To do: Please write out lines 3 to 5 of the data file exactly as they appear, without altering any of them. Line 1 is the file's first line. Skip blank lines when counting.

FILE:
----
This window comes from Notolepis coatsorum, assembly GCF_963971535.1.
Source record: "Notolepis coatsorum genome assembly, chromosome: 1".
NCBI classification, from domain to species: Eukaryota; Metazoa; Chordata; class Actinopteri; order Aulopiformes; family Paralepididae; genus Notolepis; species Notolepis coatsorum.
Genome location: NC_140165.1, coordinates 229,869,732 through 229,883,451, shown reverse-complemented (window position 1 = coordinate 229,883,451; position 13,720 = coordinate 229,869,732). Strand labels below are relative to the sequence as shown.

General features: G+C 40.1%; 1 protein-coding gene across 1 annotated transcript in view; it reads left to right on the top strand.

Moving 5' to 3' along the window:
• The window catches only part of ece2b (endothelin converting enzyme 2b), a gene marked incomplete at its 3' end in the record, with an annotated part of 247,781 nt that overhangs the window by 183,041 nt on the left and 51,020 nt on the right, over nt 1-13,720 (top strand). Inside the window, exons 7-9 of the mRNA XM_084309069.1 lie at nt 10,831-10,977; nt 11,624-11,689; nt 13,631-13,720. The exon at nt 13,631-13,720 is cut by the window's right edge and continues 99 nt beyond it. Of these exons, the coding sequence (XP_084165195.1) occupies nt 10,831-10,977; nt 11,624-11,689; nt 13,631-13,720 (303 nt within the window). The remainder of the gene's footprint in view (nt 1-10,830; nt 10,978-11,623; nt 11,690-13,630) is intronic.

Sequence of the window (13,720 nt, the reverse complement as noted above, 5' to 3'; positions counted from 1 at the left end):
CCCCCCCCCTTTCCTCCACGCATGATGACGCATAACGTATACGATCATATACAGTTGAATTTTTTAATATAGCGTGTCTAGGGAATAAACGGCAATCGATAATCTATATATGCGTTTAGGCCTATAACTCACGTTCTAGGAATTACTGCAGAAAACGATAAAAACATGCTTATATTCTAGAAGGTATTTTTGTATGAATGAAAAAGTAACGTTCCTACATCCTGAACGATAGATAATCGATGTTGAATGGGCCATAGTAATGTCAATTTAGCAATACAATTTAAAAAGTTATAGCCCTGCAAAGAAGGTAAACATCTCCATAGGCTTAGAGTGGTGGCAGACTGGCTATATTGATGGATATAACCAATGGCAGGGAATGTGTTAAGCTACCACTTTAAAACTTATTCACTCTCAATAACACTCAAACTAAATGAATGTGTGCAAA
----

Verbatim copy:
NCBI classification, from domain to species: Eukaryota; Metazoa; Chordata; class Actinopteri; order Aulopiformes; family Paralepididae; genus Notolepis; species Notolepis coatsorum.
Genome location: NC_140165.1, coordinates 229,869,732 through 229,883,451, shown reverse-complemented (window position 1 = coordinate 229,883,451; position 13,720 = coordinate 229,869,732). Strand labels below are relative to the sequence as shown.

General features: G+C 40.1%; 1 protein-coding gene across 1 annotated transcript in view; it reads left to right on the top strand.